Impacts aren’t just confined to the breeding season, however. As an island nation with a long coastline, the UK is internationally important for wintering waders and wildfowl. Some of our estuaries, including the Wash in East Anglia and the Exe Estuary in Devon, provide feeding habitat for millions of birds each year. Birds such as knot, sanderling, dunlin, wigeon and brent goose travel hundreds of miles each autumn to spend the winter feeding on our beaches, saltmarshes and mudflats.

Dogs on beaches dogs and wildlife
Dogs can disturb feeding birds in the winter as well as breeding birds in summer

As soon as they arrive, they need to replenish much-depleted energy reserves. And feeding is even more important in the spring before they leave. Not only do they need calories to fuel their return flight north, but they also need to be in top condition to breed when they get there. Dogs on beaches and estuaries, though, severely impede their ability to feed. By causing birds to take flight more often, they also force them to use up what energy they have managed to take on board. Continual disturbance can lead to birds abandoning a prime feeding location completely. They may then have to use suboptimal sites instead. In extreme cases, dogs do chase and kill birds, as well.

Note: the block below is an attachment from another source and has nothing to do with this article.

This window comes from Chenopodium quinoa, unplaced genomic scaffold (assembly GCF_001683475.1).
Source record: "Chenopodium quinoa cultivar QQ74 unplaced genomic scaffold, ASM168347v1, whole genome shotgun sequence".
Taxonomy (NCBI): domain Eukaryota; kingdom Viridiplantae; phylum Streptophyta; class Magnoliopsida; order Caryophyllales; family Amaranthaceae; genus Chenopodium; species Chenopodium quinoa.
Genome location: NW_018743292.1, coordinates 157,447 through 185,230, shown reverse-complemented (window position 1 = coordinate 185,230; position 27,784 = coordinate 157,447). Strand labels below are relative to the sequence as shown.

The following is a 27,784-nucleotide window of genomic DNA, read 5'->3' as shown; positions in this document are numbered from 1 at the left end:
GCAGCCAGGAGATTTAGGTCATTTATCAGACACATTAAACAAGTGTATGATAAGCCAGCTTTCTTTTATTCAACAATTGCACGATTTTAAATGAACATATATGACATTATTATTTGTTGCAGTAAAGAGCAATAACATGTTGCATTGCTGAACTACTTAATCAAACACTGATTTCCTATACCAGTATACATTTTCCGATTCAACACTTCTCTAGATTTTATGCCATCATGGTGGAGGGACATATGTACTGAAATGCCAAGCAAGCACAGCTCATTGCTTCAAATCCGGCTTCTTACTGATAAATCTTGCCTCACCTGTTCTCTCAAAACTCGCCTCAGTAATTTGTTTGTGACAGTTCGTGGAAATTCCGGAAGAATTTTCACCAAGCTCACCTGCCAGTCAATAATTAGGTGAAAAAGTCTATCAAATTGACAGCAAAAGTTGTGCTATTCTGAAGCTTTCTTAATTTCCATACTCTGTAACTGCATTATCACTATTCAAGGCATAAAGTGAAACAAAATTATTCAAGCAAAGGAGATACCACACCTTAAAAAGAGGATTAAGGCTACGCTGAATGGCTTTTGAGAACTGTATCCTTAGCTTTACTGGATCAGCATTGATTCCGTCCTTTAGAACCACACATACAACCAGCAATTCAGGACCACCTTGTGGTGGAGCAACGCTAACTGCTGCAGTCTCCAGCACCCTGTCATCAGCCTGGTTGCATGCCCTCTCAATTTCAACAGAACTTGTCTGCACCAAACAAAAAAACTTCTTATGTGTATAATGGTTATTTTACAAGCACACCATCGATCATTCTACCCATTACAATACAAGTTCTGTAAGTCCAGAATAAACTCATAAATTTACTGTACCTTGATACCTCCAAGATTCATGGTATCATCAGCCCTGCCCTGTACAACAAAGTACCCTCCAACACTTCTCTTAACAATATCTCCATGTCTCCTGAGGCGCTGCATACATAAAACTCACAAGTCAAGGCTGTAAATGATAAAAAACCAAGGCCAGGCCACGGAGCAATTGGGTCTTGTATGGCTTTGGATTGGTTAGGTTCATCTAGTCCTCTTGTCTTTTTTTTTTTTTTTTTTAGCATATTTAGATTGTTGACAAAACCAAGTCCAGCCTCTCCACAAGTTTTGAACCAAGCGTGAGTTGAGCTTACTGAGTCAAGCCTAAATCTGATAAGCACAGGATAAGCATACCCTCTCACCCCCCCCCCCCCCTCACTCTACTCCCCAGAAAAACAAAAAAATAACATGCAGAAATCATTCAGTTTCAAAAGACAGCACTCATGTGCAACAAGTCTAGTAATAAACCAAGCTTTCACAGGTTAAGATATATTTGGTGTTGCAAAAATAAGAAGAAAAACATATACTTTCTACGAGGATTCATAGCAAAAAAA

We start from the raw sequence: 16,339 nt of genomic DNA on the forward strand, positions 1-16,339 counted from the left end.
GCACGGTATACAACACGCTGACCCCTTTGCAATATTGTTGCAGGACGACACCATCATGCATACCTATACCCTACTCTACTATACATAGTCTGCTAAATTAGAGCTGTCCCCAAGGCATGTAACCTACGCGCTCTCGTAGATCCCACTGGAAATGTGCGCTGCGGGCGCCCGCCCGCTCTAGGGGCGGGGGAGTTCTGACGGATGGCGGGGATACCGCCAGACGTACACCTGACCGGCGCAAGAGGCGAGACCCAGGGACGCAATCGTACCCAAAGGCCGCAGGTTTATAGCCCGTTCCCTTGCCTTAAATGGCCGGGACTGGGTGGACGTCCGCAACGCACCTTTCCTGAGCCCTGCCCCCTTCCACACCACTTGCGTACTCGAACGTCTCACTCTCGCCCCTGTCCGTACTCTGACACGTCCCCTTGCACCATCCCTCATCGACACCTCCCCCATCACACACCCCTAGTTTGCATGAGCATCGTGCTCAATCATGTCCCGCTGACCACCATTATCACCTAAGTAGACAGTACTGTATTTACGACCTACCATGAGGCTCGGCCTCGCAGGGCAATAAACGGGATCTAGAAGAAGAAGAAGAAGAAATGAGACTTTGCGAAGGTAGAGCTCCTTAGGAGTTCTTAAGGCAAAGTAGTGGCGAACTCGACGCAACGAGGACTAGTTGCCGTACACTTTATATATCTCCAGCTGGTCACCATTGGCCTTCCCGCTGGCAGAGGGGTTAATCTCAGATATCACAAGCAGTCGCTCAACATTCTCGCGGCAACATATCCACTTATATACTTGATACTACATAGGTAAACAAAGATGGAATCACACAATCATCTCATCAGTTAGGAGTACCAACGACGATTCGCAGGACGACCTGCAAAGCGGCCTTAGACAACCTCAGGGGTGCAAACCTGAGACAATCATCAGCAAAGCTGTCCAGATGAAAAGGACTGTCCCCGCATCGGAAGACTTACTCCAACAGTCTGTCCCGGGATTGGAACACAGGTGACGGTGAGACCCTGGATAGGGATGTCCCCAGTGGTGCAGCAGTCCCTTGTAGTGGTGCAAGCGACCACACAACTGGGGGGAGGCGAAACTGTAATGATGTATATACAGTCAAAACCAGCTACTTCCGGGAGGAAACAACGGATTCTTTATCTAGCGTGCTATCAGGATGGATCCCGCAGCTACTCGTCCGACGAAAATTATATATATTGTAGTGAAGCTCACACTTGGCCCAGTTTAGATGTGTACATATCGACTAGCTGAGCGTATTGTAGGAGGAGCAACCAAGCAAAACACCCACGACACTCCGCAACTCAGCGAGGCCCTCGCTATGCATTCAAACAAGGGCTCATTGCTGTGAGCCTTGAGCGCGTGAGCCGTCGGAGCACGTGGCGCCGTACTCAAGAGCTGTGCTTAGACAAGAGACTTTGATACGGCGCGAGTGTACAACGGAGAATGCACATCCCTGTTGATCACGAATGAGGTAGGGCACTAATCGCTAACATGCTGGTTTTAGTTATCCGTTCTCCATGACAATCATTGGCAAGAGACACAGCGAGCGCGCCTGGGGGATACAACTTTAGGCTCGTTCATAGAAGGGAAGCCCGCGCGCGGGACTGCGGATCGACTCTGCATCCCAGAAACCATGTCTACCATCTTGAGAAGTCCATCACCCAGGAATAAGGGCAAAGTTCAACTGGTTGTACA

Wirral waders
Wintering waders are easily disturbed while feeding

Increased Conflict

Part of the reason that dog disturbance incidents are becoming more prevalent is almost certainly down to increased levels of dog ownership. Figures from a PDSA survey carried out in 2022 show that there are now 10.2 million dogs in the UK compared to 8.3 million in 2011. Many of these were bought since the start of the COVID-19 pandemic in early 2020 as people spent more time at home in lockdown. Some of those who bought pets during lockdown are new dog owners with no previous experience. In fact, the same survey found that 36% of all pet owners (not just dog owners) who responded said this was their first pet ever or at least since childhood. This increases the likelihood of some not understanding the responsibilities involved in taking their dog into the countryside.

Dog and cat dogs and wildlife
Many people got pets for the first time during the COVID-19 pandemic